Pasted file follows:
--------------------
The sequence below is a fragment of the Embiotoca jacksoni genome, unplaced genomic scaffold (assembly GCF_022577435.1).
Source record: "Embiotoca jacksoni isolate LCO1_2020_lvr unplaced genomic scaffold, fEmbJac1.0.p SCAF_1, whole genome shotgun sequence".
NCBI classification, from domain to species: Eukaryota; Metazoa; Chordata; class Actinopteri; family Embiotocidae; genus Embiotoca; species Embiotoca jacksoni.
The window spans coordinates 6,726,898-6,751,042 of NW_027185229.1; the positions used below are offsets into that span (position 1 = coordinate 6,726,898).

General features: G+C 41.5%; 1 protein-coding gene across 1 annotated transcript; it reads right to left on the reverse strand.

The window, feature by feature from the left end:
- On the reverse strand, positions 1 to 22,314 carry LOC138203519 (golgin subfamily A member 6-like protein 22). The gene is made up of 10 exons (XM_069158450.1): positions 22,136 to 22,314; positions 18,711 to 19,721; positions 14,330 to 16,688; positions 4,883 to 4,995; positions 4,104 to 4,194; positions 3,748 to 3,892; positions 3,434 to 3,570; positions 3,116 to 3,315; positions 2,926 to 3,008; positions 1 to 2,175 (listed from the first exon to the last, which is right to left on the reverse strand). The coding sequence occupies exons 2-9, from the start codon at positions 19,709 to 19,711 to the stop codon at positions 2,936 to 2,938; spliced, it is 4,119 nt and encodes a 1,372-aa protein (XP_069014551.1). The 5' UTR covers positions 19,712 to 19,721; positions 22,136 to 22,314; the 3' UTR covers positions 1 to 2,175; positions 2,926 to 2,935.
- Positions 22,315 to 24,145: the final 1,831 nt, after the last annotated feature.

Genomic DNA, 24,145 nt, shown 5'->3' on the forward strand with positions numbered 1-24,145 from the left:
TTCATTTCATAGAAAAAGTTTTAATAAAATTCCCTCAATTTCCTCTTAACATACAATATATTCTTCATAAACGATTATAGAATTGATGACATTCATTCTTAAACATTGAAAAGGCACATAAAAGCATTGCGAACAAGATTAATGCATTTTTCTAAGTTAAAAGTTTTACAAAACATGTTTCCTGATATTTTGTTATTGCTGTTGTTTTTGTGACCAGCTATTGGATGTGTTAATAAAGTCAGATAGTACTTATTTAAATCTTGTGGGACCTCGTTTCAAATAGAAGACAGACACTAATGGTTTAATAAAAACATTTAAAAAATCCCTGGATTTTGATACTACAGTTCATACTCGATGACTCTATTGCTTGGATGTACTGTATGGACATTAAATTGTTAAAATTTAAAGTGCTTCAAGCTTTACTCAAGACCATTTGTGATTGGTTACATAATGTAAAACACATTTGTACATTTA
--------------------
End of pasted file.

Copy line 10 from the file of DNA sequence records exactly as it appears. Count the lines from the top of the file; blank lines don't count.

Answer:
TTCATTTCATAGAAAAAGTTTTAATAAAATTCCCTCAATTTCCTCTTAACATACAATATATTCTTCATAAACGATTATAGAATTGATGACATTCATTCTTAAACATTGAAAAGGCACATAAAAGCATTGCGAACAAGATTAATGCATTTTTCTAAGTTAAAAGTTTTACAAAACATGTTTCCTGATATTTTGTTATTGCTGTTGTTTTTGTGACCAGCTATTGGATGTGTTAATAAAGTCAGATAGTACTTATTTAAATCTTGTGGGACCTCGTTTCAAATAGAAGACAGACACTAATGGTTTAATAAAAACATTTAAAAAATCCCTGGATTTTGATACTACAGTTCATACTCGATGACTCTATTGCTTGGATGTACTGTATGGACATTAAATTGTTAAAATTTAAAGTGCTTCAAGCTTTACTCAAGACCATTTGTGATTGGTTACATAATGTAAAACACATTTGTACATTTA